What to expect during a storm
During a storm the most common types of damage comes from:
- Boats hitting each other
- Vessels mooring lines breaking
- High winds damaging covers and clears
- Sails becoming unfurled and tearing
- Unsecured property blowing away
- Broken windows
- Internal flooding
- Damage to electronics
- Damage to motors
Marinas themselves can sustain damage from loose boats that may result in major structural damage to piers and pontoons.
The right preparation can help to minimise damage and reduce unnecessary inconvenience and expense for boat owners and marina operators and time spent fixing damage rather than enjoying the pleasures of boating.
Prepare or repair
The choice is either to prepare, or repair. If a vessel sinks it might be a total loss and for those that have spent many years searching for the right boat or growing attached to it, the loss can be devastating. Repairs can take time which means time off the water and missing out on using it. There may also be a cost to the owner for excess associated with the claim.
Assume the worst, prepare for the storm to hit you directly and be prepared for it to arrive quicker than expected.
If a major storm is due to arrive on Wednesday, you can be almost certain that the weather will not be good on Monday and Tuesday.
- Monitor the weather situation using services like the Club Marine App or Bureau of Meteorology website
- Prepare as early as possible
- Expect heavy winds and rainfall both before and after the storm
Use our Preparation Checklist to help prepare for any major weather event.
It will not only help protect your pride and joy, but also minimise any damage to other vessels.
Severe weather event preparation checklist
- If it is possible and you have time, re-locate the vessel to a safer location
- Move a vessel from a swing mooring into a marina
Some ropes have greater stretching ability than others, for example, the stretching qualities of nylon ropes can absorb some of the strain.
- Double the ropes where possible
- Check the cleats attached to the vessel and jetty
- Add chaff protection to protect against rubbing and rope failure. Can be homemade and applied quickly using canvas, sail tape, garden hoses or old fire hoses.
- If you have extras, use them all. Any type of fenders will help protect vessels from hitting the marina or other boats
There is a balance between protecting against water ingress and reducing windage. In our experience windage has the potential to cause the most damage by causing the vessel to yaw in the pen resulting in massive impact damage and in some cases putting a hole in the hull and sinking the vessel.
- Remove covers and clears to reduce wind resistance
- Cockpits can be protected by custom made storm covers
- Cockpits can also be protected by using shrink wrap plastic and tape or use a piece of canvas and tape it down as tightly as possible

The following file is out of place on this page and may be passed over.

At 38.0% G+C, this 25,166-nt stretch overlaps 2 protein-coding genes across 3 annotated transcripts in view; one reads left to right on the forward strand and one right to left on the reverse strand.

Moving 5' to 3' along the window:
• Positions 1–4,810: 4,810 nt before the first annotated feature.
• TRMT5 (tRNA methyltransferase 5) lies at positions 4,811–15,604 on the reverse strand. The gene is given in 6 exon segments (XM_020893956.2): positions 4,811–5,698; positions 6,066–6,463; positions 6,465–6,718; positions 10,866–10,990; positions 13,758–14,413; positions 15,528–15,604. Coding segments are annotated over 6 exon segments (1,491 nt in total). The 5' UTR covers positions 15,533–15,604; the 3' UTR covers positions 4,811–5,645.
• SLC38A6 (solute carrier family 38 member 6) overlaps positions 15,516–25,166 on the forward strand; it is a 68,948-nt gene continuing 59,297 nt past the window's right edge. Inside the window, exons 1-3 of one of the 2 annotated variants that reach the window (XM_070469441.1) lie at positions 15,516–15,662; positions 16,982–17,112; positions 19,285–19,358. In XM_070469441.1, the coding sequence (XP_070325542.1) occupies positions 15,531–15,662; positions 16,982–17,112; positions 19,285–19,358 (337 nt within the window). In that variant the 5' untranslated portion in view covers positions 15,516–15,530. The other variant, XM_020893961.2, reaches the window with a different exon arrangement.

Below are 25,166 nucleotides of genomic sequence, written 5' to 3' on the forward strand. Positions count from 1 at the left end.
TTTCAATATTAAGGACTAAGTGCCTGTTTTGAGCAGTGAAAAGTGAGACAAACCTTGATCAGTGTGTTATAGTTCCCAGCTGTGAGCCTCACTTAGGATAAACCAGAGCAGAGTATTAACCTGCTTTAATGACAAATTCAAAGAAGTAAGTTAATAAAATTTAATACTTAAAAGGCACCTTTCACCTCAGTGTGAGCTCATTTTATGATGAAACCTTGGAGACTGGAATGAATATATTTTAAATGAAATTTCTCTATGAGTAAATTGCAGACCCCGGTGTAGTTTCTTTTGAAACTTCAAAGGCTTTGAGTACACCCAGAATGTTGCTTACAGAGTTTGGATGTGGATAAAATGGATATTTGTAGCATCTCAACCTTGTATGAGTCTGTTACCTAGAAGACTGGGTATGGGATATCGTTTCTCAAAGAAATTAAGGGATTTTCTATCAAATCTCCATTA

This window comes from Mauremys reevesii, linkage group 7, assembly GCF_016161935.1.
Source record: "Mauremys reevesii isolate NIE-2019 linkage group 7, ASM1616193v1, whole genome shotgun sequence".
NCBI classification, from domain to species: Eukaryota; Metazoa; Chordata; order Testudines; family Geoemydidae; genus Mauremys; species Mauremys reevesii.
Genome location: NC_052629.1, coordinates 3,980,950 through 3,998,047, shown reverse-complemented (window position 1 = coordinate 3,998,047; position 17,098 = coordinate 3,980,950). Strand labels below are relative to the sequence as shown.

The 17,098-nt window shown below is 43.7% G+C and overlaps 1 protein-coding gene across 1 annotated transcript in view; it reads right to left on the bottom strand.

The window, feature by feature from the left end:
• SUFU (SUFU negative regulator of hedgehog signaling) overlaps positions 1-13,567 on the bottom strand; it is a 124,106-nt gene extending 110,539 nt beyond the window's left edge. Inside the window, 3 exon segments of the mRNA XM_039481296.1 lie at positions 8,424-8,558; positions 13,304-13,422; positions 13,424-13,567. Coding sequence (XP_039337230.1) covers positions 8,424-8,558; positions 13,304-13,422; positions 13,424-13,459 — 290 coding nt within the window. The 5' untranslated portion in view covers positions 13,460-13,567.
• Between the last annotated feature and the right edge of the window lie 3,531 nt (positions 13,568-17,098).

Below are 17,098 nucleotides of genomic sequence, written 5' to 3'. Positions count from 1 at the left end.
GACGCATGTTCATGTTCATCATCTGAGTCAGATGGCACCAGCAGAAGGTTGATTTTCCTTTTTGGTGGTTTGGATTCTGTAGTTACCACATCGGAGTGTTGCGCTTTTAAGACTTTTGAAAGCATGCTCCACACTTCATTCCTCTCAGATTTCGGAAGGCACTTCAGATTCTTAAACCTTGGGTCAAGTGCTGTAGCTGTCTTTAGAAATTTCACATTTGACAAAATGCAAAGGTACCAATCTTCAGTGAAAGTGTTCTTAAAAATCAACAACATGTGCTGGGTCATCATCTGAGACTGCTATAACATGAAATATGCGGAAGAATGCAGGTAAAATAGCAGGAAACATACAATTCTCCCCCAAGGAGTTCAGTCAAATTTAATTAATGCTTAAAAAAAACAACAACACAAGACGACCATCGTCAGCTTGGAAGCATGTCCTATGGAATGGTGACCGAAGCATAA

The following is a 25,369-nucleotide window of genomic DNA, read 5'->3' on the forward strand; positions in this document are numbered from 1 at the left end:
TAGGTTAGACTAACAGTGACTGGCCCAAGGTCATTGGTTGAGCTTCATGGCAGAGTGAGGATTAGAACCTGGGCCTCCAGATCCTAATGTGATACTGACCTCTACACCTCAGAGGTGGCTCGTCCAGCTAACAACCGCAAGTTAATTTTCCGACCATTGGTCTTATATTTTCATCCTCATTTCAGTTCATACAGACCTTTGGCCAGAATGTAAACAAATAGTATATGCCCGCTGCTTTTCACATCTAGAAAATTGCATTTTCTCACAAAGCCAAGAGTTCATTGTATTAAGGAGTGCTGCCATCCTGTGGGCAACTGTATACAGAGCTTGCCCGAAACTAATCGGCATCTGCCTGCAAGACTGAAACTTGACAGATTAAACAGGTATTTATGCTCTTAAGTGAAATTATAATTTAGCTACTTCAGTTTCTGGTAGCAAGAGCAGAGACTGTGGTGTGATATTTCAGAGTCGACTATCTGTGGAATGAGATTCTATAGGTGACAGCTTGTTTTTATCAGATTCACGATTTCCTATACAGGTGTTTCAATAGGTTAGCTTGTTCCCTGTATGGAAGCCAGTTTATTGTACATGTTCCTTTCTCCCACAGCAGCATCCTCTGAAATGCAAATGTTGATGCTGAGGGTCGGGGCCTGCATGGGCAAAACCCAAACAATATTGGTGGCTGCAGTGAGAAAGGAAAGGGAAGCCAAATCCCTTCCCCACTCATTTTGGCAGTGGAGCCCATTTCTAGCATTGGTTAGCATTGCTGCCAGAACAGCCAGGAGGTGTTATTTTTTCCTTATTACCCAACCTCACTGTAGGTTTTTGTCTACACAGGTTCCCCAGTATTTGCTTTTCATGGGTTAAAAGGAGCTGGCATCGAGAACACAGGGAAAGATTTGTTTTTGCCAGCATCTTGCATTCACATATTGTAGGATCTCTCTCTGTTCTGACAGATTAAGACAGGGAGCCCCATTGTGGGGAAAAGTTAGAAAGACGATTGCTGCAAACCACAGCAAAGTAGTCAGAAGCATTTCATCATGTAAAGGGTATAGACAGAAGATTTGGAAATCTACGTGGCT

Dinghies & Tenders
- Apply secondary tie downs if secured on deck
- If practical, deflate and stow in vessel or other location
- Where possible, remove all electronics
- Cover fixed electronics with shrink wrap and tape
- Where possible, remove aerials and antennas
Power surges can cause damage to electrical components.
- Fully charge batteries – they will be needed for bilge pumps
- Disconnect from shore power
One of the simplest things to protect against is loss of or damage caused by flying debris during a storm. Unsecured items on your boat have the potential to cause further damage to your vessel and others around them.
- Remove and pack away fly-bridge cushions
- Remove and pack away deck cushions
- Remove and pack away outdoor furniture
- Clear decks of any loose items
In most severe storms there will be a power blackout. Perishable goods can leak into the vessel damaging carpets and furniture and leaving stains and smells that will linger.
- Remove perishable goods from fridges and freezers
- Don’t forget the bait freezer
Even rolled up sails add to windage and are very likely to unfurl. If the sail gets loose it will at the very least flog itself to death and place additional drag on the vessel and ropes holding the vessel and the marina.
- Remove all sails
- Tape windows & hatches using duct tape or shrink wrapping tape
- Close all seacocks (especially the head seacocks)
- Leave any cockpit drain valves open
- Make sure all cockpit drains, gutters and scuppers are clean and unblocked
After the Storm
- Provide assistance to patch holes using tarps, shrink wrap and tape to prevent further water ingress through damaged hulls, broken windows etc.
- Remove any water from the vessel ASAP. Dry using fans, dehumidifiers, open hatches (once rain has stopped) and moisture absorbing products to avoid mould.
- Check mooring and berthing ropes and cleats for damage. Replace or repair if necessary to avoid breakages later on.
- Be vigilant for fraudulent assessors and repairers. Do not make any upfront payment of excess without speaking to your insurer first.
- Have an alternate contact person if you are going to be interstate or overseas during a storm.